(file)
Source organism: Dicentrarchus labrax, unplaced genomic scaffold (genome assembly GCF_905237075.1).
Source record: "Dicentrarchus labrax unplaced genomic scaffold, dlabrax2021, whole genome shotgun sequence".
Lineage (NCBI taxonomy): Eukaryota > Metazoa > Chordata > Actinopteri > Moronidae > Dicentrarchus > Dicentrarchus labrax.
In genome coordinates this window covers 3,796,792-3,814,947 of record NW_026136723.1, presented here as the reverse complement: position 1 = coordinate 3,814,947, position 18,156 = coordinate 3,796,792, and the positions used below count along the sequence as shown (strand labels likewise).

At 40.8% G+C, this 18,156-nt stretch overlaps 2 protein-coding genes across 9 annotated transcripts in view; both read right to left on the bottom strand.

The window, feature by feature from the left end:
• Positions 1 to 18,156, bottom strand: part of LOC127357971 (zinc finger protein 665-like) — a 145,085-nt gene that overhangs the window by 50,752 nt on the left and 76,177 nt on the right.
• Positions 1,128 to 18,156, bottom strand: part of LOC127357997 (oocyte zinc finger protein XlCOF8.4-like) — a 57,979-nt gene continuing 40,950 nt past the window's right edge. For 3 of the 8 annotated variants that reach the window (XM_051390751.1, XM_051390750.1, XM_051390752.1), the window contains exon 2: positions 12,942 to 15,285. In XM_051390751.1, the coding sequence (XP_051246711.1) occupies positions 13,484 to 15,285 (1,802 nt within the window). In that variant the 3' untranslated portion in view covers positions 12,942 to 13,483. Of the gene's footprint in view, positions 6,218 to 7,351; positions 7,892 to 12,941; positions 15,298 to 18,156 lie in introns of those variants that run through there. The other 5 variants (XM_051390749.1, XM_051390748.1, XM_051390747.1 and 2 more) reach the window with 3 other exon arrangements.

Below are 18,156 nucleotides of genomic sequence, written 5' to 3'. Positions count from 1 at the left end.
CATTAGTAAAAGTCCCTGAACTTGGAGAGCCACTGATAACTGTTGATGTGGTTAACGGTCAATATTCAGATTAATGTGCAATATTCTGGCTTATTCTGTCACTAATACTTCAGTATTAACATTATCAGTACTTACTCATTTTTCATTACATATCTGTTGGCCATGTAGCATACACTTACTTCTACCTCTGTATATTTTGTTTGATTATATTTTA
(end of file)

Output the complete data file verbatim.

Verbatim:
Source organism: Dicentrarchus labrax, unplaced genomic scaffold (genome assembly GCF_905237075.1).
Source record: "Dicentrarchus labrax unplaced genomic scaffold, dlabrax2021, whole genome shotgun sequence".
Lineage (NCBI taxonomy): Eukaryota > Metazoa > Chordata > Actinopteri > Moronidae > Dicentrarchus > Dicentrarchus labrax.
In genome coordinates this window covers 3,796,792-3,814,947 of record NW_026136723.1, presented here as the reverse complement: position 1 = coordinate 3,814,947, position 18,156 = coordinate 3,796,792, and the positions used below count along the sequence as shown (strand labels likewise).

At 40.8% G+C, this 18,156-nt stretch overlaps 2 protein-coding genes across 9 annotated transcripts in view; both read right to left on the bottom strand.

The window, feature by feature from the left end:
• Positions 1 to 18,156, bottom strand: part of LOC127357971 (zinc finger protein 665-like) — a 145,085-nt gene that overhangs the window by 50,752 nt on the left and 76,177 nt on the right.
• Positions 1,128 to 18,156, bottom strand: part of LOC127357997 (oocyte zinc finger protein XlCOF8.4-like) — a 57,979-nt gene continuing 40,950 nt past the window's right edge. For 3 of the 8 annotated variants that reach the window (XM_051390751.1, XM_051390750.1, XM_051390752.1), the window contains exon 2: positions 12,942 to 15,285. In XM_051390751.1, the coding sequence (XP_051246711.1) occupies positions 13,484 to 15,285 (1,802 nt within the window). In that variant the 3' untranslated portion in view covers positions 12,942 to 13,483. Of the gene's footprint in view, positions 6,218 to 7,351; positions 7,892 to 12,941; positions 15,298 to 18,156 lie in introns of those variants that run through there. The other 5 variants (XM_051390749.1, XM_051390748.1, XM_051390747.1 and 2 more) reach the window with 3 other exon arrangements.

Below are 18,156 nucleotides of genomic sequence, written 5' to 3'. Positions count from 1 at the left end.
CATTAGTAAAAGTCCCTGAACTTGGAGAGCCACTGATAACTGTTGATGTGGTTAACGGTCAATATTCAGATTAATGTGCAATATTCTGGCTTATTCTGTCACTAATACTTCAGTATTAACATTATCAGTACTTACTCATTTTTCATTACATATCTGTTGGCCATGTAGCATACACTTACTTCTACCTCTGTATATTTTGTTTGATTATATTTTA